their minds, but they must have felt them to be true. At this point people very
reasonably began to question whether the struggle was worth the cost.
movement to destroy capitalism and create a society which truly reflects the
aspirations of most people, though it may sound scary, is actually more
practical than trying to reform a union:
1) Building a revolutionary movement means
reaching out broadly to other workers, in our own plant or school or office and
beyond, to everyplace that people live or work or shop. The focus would not be
on going toe-to-toe with union leaders or plant management, but on building the
movement. The peo
ple involved would not be
coming under immediate attack. (See note above.)
2) While the organizing
activities would be low-risk, at least at first, we would be proposing as a goal
for the movement the creation of a world that reflects the deepest values and
aspirations of the people involved—goals worth fighting for and worth risking
all for, should it come to that.
3) With more ambitious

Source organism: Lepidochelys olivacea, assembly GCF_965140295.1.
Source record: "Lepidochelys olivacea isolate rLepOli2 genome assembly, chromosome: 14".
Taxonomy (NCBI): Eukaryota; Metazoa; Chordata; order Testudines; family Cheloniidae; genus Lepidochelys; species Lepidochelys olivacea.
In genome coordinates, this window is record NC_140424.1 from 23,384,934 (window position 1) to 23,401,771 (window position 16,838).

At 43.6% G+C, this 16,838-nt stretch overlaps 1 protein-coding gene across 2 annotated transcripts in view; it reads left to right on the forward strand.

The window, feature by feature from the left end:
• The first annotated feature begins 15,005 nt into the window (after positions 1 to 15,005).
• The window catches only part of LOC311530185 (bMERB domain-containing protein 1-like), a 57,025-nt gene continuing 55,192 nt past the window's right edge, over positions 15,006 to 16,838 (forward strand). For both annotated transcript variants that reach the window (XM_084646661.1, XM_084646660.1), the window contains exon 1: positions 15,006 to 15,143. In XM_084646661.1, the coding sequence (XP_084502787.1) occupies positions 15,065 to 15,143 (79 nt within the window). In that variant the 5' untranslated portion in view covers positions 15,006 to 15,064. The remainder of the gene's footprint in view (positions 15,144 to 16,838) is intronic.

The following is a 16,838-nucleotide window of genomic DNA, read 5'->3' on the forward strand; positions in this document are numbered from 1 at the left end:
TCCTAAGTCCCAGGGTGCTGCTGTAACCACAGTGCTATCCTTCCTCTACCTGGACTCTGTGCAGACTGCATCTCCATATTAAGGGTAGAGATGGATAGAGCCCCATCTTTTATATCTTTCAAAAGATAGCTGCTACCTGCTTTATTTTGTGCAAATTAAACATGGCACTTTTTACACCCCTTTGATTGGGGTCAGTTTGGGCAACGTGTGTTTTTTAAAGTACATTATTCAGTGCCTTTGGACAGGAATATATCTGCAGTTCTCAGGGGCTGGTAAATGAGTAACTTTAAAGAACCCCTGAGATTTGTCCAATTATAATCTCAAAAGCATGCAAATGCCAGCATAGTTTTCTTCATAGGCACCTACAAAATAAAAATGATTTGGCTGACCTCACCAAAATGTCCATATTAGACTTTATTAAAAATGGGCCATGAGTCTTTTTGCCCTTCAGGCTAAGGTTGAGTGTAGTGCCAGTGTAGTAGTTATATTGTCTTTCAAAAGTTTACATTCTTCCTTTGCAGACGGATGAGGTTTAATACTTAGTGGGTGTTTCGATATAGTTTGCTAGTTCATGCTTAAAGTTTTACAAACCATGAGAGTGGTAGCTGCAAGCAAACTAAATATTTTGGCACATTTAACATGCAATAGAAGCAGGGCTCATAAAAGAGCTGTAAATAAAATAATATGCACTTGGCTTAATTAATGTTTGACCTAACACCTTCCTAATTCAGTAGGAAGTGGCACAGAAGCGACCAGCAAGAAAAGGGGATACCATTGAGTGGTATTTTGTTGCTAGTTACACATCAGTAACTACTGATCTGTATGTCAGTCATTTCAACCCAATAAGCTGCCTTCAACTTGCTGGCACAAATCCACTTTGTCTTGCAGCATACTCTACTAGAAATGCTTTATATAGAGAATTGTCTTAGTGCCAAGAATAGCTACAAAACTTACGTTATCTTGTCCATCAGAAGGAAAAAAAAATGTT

goals, our ability to talk about people’s concerns would expand. People have
goals as workers, as parents and grandparents, as members of a community, and in
other regards. All these areas of life are under attack by capitalism. In all of
them, we need to understand the attack more clearly and reach out to more
people. As we move beyond dealing only with workplace or representation issues,
our ability to reach deeply into people's feelings and to tap their energy and
creativity would greatly increase.
4) We would have a real
chance of winning. Instead of not trying to win the class war but only trying to
make a little adjustment in it, we'd be saying we're going to beat this system,
and that the movement in Wichita and Decatur and Detroit is part of a worldwide
effort to create a fully human society.
Would a revolutionary
movement engage in the kind of militant solidarity action practiced by the
Boeing workers? Absolutely. But we would do so as part of building a long-range
movement both inside and well beyond the plant, a movement the goals of which
the participants were fully aware. People would then be able to turn reprisals
to their advantage, to further expose union-company collusion and build the
published in New Democracy Newsletter, July-August 1997.